Tiny Little DOM (Reader)
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tldr is, strictly speaking, a lie. At this stage, it doesn't do much DOM reading at all. It does have a simple interface with DOM-esque accessors. It's written in C and C++ and designed to be easy for me to use to save arbitrary data into binary and potentially human readable formats.

Principles of tldr

This library was written after, and based on the design of tlmm, my Tiny Little Maths Machine. Many of the same principles carry across, but the main things to take into account are:

  • The API should be simple, clean and easy to use (in both C and C++)
  • The library should be small
  • Accessing the library should be quick

This has basically lead both libraries to have a particularly slimline API, favouring a concise design over a feature rich, but more confusing one. Using tldr as an example, you can have hierarchical keys, but you cannot have multiple child keys with the same name. If you use a more standardised library, you can have multiple (say, xml) nodes with the same name at every level. This might limit some of the usage of tldr, but at the same time it removes the need for things such as searching and filtering for all nodes with a given name.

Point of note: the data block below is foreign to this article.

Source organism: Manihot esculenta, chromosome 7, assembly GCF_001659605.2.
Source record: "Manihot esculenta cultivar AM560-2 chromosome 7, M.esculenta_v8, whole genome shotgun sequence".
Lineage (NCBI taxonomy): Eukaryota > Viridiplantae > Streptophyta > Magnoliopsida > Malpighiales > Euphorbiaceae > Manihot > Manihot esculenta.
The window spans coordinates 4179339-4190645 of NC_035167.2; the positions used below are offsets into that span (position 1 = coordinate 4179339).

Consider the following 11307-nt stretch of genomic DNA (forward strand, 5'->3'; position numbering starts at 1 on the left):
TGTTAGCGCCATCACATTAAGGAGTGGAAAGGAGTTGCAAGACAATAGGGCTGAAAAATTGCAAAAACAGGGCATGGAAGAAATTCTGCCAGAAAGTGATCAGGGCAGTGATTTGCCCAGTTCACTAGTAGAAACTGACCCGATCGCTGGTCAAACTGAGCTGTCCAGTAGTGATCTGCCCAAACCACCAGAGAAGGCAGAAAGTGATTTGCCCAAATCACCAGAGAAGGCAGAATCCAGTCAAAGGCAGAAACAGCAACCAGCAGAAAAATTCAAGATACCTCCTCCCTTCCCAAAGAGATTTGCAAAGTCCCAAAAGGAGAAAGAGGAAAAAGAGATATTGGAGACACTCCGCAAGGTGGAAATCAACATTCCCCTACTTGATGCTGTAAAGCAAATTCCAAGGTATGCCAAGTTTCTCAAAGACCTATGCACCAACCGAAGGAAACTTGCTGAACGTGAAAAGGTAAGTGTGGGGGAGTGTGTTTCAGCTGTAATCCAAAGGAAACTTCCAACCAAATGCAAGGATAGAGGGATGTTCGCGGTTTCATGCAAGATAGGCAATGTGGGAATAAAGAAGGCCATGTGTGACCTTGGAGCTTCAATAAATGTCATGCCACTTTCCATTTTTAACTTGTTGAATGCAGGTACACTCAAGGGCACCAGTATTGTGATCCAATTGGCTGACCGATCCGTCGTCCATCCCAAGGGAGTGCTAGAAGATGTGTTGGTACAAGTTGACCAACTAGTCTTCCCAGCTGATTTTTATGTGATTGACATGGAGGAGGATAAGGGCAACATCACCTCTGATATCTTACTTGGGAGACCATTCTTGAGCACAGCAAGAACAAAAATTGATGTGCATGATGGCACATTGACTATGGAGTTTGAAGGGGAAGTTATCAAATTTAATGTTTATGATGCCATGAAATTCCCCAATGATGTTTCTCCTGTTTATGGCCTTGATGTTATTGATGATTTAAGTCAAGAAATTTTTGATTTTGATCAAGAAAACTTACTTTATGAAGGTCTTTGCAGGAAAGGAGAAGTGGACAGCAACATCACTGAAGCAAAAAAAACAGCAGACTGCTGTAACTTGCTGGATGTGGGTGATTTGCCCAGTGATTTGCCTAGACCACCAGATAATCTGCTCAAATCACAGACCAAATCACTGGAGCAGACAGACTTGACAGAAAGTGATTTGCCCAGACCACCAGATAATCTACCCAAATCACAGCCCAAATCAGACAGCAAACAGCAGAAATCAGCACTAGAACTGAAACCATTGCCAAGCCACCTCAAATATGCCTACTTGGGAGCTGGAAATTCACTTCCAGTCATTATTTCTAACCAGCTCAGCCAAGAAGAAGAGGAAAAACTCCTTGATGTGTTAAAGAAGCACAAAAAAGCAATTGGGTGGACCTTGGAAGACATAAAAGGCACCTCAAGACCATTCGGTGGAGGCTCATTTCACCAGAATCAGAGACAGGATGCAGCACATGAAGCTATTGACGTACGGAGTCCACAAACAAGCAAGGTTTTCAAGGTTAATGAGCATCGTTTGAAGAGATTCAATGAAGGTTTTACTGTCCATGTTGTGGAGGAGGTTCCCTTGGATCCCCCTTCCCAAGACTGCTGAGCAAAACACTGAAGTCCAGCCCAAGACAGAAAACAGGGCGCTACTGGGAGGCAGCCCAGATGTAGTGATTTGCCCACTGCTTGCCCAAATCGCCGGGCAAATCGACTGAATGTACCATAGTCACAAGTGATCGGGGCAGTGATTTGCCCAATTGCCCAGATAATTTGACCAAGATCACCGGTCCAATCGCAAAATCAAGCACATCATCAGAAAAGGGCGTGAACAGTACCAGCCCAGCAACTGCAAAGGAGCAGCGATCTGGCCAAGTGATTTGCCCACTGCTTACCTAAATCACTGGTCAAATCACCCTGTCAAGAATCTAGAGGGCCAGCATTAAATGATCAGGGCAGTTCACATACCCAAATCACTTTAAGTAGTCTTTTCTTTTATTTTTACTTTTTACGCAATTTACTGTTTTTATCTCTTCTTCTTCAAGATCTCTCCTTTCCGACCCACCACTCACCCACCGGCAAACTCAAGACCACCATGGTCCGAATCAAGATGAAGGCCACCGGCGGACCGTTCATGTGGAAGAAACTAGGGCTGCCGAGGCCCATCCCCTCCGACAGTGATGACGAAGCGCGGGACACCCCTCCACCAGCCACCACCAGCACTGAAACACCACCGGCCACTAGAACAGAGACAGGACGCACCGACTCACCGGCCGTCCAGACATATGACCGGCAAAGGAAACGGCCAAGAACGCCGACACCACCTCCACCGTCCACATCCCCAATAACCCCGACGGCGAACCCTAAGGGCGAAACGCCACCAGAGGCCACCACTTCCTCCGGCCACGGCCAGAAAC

Using tldr

Using tldr within your program should be relatively straightforward. At this stage, no C++ wrapper has been provided, but will be added shortly.

       tldrContext* context = tldrInitContext();
       tldrWriteValue(context, "some.key", "some value");

       // save/load
       tldrSaveBinary(context, "filename.tldr");
       tldrLoadBinary(context, "filename.tldr", true);
       char value[TLDR_STRING_MAX];
       tldrReadValue(context, "some.key", value);



At this stage, no wrappers for other types than a c-string are supported, I cannot think of a simple method of supporting this without losing the clean API.

The code within tldr.cpp is written on a couple of train journeys, and is still pretty rough. The main aim was to ensure that it worked and had a nice interface, tidying the library and documenting fully will come later. It also uses a mixture of C and C++ internally. For the most part I have attempted to stick with C to reduce the mandatory need for the C++ overhead (both in terms of library footprint and runtime usage) however, some things were just much simpler to write in a C++ style.

I will be also creating a -lite version of the lib at some point, which will not have internal file I/O. Also, the fatter version will potentially have a human readable output (/input?) file format. I have yet to decide if this will be XML, yaml, json, or a home rolled specification.